Last year, when Linda Holmes released her first novel, Evvie Drake Starts Over, I cheered for her success because she’s one of my favourite podcasters. I purchased a copy of her novel, but I let it sit on my tablet because I really didn’t have time to read it for a long time there. As my winter break has been going on, though, I’ve felt like maybe I needed to change that. I’m still deep into research for my next book, but I figured that I should mix things up a bit, and so while I read the next non-fiction book I’m using for my research, I’m also slowly making my way through Evvie Drake Starts Over.

I’m not going to post my thoughts about Evvie Drake Starts Over, mainly because Holmes is working within the conventions of romance, a genre I have precious little experience with. What I am noticing, though, is that it’s way too easy for me to get preoccupied with thinking about what went into Holmes’ novel becoming a bestseller when my own first novel remains languishing in obscurity. A lot of the answers are obvious (Holmes came into her novel with an exponentially-larger platform, plus she has the support of a major publisher), and I’m certainly glad for Holmes’ success, but it’s hard to avoid feeling more than a little envious of her. I hadn’t counted on that being a difficulty of reading other people’s novels as a published novelist, but it’s making me wonder what will happen when I read a novel by someone whose voice I don’t hear twice a week on the podcast app on my tablet.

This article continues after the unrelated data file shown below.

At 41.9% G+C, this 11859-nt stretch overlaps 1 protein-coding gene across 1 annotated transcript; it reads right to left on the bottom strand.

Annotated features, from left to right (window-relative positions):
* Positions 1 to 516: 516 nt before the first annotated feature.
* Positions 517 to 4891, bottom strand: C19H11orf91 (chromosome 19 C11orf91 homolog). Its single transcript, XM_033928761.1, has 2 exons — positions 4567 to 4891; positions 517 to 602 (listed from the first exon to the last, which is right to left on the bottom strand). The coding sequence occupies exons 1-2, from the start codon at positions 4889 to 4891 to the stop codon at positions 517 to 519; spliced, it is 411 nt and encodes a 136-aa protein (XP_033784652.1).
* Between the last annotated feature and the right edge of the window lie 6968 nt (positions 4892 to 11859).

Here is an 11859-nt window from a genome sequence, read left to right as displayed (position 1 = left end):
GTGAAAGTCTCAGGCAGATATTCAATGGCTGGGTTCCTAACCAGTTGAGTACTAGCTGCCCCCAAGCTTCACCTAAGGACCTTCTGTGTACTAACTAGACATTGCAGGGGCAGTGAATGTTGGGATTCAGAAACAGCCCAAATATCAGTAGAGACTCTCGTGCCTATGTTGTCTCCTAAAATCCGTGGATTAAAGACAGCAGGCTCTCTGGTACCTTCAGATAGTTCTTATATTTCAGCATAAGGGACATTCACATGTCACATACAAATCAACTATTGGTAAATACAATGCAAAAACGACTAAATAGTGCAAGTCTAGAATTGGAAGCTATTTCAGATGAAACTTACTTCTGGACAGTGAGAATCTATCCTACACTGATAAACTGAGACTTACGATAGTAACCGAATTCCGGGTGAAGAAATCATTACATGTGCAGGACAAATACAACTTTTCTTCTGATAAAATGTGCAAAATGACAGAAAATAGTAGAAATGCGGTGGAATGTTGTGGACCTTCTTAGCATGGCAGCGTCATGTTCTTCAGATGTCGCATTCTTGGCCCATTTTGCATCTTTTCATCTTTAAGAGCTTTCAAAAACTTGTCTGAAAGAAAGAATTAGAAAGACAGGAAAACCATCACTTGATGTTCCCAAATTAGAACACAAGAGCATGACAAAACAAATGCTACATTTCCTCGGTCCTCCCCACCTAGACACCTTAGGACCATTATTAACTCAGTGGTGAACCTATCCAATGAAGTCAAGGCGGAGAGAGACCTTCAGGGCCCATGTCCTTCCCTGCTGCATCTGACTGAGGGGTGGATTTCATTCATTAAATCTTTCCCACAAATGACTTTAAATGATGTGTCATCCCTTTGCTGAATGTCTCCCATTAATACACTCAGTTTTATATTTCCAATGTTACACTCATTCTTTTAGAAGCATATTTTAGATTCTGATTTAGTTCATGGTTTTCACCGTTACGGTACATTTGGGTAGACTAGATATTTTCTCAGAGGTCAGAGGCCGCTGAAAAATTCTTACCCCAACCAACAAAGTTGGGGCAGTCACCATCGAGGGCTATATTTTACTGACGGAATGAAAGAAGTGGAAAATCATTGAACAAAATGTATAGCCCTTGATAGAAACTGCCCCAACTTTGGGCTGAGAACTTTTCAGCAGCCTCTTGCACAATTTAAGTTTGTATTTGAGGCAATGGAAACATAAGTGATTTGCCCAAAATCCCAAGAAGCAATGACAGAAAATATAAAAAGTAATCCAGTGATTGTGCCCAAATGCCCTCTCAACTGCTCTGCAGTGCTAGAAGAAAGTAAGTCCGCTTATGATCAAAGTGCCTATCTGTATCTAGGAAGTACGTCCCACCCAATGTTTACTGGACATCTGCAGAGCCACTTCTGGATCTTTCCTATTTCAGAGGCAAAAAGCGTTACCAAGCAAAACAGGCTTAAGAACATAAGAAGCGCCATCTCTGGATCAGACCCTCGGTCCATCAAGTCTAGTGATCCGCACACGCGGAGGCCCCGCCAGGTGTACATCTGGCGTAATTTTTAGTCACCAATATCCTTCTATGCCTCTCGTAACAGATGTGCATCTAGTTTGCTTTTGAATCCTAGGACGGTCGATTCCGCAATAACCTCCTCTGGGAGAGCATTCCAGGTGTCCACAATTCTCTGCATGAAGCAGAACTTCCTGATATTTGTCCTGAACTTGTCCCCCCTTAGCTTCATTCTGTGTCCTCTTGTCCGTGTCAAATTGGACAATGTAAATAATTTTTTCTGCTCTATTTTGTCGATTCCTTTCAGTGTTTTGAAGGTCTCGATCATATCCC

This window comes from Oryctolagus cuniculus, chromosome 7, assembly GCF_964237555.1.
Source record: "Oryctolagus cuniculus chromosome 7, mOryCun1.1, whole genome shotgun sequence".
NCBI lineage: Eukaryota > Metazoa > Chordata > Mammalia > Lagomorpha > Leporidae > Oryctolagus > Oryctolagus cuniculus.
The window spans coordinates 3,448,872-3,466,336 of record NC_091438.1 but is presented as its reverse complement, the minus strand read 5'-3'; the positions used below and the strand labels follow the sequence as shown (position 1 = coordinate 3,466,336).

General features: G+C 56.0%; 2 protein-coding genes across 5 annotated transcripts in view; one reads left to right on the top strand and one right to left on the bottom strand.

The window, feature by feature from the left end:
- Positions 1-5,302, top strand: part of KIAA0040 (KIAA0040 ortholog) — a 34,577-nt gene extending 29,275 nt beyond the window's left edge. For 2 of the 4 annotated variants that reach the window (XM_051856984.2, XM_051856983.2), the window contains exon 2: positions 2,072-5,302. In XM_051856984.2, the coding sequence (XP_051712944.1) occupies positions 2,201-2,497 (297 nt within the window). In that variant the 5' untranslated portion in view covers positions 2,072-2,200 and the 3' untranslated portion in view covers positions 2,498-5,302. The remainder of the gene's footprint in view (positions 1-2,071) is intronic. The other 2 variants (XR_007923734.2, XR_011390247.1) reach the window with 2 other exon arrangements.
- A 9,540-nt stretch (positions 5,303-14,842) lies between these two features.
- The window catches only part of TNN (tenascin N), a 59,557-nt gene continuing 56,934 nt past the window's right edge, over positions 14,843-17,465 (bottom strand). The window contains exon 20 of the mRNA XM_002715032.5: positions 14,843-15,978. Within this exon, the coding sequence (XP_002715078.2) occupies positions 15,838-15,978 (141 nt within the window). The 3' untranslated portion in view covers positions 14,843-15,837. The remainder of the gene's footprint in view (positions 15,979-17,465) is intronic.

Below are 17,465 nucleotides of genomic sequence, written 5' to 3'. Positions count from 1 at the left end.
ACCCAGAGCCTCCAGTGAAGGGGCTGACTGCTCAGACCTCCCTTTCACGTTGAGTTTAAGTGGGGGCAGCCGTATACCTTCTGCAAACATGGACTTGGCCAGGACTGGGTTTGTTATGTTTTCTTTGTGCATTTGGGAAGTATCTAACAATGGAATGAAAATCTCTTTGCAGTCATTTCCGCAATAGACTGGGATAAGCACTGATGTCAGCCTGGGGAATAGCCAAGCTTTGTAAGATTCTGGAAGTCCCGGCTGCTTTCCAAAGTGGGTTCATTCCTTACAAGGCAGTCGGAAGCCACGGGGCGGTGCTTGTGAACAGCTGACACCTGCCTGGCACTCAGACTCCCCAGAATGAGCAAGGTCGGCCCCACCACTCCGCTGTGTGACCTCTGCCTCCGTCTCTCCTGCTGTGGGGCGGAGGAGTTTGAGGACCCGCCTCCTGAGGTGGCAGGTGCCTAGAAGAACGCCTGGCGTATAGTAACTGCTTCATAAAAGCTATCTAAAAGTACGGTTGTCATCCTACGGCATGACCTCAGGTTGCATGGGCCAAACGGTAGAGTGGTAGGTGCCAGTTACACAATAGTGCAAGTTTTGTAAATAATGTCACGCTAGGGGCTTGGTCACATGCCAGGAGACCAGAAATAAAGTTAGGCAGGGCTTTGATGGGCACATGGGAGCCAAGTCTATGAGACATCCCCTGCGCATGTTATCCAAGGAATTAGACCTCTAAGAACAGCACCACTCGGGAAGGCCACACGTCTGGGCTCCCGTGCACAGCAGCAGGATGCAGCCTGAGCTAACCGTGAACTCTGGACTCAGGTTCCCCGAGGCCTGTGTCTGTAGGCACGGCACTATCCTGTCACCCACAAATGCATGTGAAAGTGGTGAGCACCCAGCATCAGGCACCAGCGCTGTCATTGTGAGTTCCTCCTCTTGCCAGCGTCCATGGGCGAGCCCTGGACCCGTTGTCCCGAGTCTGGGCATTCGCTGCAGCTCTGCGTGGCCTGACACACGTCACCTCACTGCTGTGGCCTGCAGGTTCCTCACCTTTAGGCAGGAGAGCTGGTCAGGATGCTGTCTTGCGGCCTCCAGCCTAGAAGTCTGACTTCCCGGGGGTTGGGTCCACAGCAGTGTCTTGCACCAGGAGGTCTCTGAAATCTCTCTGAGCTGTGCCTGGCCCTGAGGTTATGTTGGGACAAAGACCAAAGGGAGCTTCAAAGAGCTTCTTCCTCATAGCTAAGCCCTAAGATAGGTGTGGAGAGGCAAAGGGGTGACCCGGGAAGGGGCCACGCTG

It’s too early in the process of me writing my next book to think about what my next big project will be after that, but I certainly have ideas for other novels. At this point, though, I have to wonder if I should ever write about anything other than my own work. I’ll certainly be trying to sell all my books for the rest of my life, so maybe I should just focus on that, and let everyone else’s books succeed or sink on their own merits, regardless of my feelings about them. Can I at least say that Linda Holmes is a wonderful person, and you should be following all her work, both in audio and in print?

Leave a Reply

Your email address will not be published. Required fields are marked *

This site uses Akismet to reduce spam. Learn how your comment data is processed.